Mon 28 September 2009 | -- (permalink)

The Economist puts out a quarterly lifestyle magazine called Intelligent Life. The latest has a thoughtful article on polymaths, people who excel in multiple, distinct areas of achievement.

I had never heard of Thomas Young before reading the article, but I probably should have, judging by the list of his accomplishments:

In the first half of 1802 a physician and scientist called Thomas Young gave a series of 50 lectures at London’s new Royal Institution, arranged into subjects like “Mechanics” and “Hydro­dynamics”. By the end, says Young’s biographer Andrew Robinson, he had pretty much laid out the sum of scientific knowledge. Robinson called his book “The Last Man Who Knew Everything”.

Young’s achievements are staggering. He smashed Newtonian orthodoxy by showing that light is a wave, not just a particle; he described how the eye can vary its focus; and he proposed the three-colour theory of vision. In materials science, engineers dealing with elasticity still talk about Young’s modulus; in linguistics, Young studied the grammar and voc­abulary of 400 or so languages and coined the term “Indo-European”; in Egyptology, Jean-François Champollion drew on his work to decode the Rosetta stone. Young even tinkered around with life insurance.

Economist, author, and Seventh Circuit judge Richard Posner features prominently in the article. In these two paragraphs he nails one of the greatest problems with academia today:

The monomaths do not only swarm over a specialism, they also play dirty. In each new area that Posner picks—policy or science—the experts start to erect barricades. “Even in relatively soft fields, specialists tend to develop a specialised vocabulary which creates barriers to entry,” Posner says with his economic hat pulled down over his head. “Specialists want to fend off the generalists. They may also want to convince themselves that what they are doing is really very difficult and challenging. One of the ways they do that is to develop what they regard a rigorous methodology—often mathematical.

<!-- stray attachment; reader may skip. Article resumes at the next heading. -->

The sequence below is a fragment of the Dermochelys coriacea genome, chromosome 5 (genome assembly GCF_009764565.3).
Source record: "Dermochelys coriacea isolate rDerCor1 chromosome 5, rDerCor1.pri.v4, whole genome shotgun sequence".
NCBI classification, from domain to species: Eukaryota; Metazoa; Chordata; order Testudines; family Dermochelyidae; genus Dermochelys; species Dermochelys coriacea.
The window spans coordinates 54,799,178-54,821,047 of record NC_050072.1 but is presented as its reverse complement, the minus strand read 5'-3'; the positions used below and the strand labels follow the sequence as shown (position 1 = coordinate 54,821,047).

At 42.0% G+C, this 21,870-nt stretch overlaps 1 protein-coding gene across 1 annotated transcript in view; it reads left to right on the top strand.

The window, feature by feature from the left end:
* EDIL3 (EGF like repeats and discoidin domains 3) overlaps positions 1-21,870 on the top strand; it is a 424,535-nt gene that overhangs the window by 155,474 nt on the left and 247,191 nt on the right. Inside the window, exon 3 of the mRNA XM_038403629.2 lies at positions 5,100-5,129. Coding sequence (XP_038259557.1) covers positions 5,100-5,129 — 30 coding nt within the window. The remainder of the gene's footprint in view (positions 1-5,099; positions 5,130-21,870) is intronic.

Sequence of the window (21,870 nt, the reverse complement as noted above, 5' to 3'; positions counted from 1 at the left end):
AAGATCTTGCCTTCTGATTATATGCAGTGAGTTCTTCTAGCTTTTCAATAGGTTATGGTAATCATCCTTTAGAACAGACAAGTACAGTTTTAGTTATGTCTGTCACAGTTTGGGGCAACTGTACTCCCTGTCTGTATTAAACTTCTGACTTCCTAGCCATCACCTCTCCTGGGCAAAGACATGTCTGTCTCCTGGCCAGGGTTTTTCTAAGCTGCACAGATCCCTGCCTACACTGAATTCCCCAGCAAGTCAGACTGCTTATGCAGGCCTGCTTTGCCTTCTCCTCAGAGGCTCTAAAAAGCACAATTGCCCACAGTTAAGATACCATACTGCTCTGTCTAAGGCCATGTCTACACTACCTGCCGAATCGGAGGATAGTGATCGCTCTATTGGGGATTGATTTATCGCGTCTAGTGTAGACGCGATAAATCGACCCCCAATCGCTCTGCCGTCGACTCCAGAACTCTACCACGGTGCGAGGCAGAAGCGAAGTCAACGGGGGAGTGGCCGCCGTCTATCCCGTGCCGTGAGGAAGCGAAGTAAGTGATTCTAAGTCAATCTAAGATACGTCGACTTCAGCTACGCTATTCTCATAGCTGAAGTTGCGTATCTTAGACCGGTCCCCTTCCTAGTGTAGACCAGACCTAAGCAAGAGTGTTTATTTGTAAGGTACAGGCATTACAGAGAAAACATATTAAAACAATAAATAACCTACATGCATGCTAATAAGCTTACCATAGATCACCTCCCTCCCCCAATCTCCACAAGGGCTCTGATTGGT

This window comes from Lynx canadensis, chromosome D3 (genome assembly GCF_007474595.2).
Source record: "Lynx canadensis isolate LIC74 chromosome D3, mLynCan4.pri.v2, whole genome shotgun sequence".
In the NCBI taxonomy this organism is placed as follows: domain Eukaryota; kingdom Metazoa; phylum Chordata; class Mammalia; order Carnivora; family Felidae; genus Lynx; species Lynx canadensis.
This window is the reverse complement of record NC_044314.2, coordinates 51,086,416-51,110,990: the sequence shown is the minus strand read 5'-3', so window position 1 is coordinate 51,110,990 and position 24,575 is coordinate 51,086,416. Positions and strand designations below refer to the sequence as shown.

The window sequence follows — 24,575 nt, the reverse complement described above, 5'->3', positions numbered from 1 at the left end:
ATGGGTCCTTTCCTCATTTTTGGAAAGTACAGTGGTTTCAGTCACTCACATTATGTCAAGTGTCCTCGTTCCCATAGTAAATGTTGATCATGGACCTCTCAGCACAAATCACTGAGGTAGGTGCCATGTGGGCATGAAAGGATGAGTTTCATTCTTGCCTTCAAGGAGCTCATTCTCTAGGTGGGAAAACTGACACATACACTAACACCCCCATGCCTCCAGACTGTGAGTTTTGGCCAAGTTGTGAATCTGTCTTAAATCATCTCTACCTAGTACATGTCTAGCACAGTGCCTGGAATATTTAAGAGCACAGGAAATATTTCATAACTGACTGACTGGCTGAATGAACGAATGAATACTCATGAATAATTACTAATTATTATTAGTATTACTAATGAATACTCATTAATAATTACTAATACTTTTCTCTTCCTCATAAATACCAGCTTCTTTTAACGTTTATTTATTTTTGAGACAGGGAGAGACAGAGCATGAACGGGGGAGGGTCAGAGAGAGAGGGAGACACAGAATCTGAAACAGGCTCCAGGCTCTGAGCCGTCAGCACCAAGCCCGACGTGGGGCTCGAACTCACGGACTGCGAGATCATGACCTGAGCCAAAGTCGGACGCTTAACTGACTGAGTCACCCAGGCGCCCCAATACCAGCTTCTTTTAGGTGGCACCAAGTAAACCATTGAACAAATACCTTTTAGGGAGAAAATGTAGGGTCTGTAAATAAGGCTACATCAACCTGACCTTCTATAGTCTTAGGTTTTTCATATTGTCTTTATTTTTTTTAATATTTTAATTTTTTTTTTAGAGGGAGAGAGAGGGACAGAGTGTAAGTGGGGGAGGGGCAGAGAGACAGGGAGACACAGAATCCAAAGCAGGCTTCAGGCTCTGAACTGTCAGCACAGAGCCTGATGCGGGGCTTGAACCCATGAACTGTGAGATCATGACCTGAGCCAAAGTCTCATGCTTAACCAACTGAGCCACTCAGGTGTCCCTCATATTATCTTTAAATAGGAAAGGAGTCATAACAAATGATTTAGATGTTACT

“The specialist will always be able to nail the generalists by pointing out that they don’t use the vocabulary quite right and they make mistakes that an insider would never make. It’s a defence mechanism. They don’t like people invading their turf, especially outsiders criticising insiders. So if I make mistakes about this economic situation, it doesn’t really bother me tremendously. It’s not my field. I can make mistakes. On the other hand for me to be criticising someone whose whole career is committed to a particular outlook and method and so on, that is very painful.”

This closing passage struck home to me:

Part of my regret at the scarcity of polymaths is sentimental. Polymaths were the product of a particular time, when great learning was a mark of distinction and few people had money and leisure. Their moment has passed, like great houses or the horse-drawn carriage. The world may well be a better place for the specialisation that has come along instead. The pity is that progress has to come at a price. Civilisation has put up fences that people can no longer leap across; a certain type of mind is worth less. The choices modern life imposes are duller, more cramped.

Thanks to Marginal Revolution for pointing me to the article.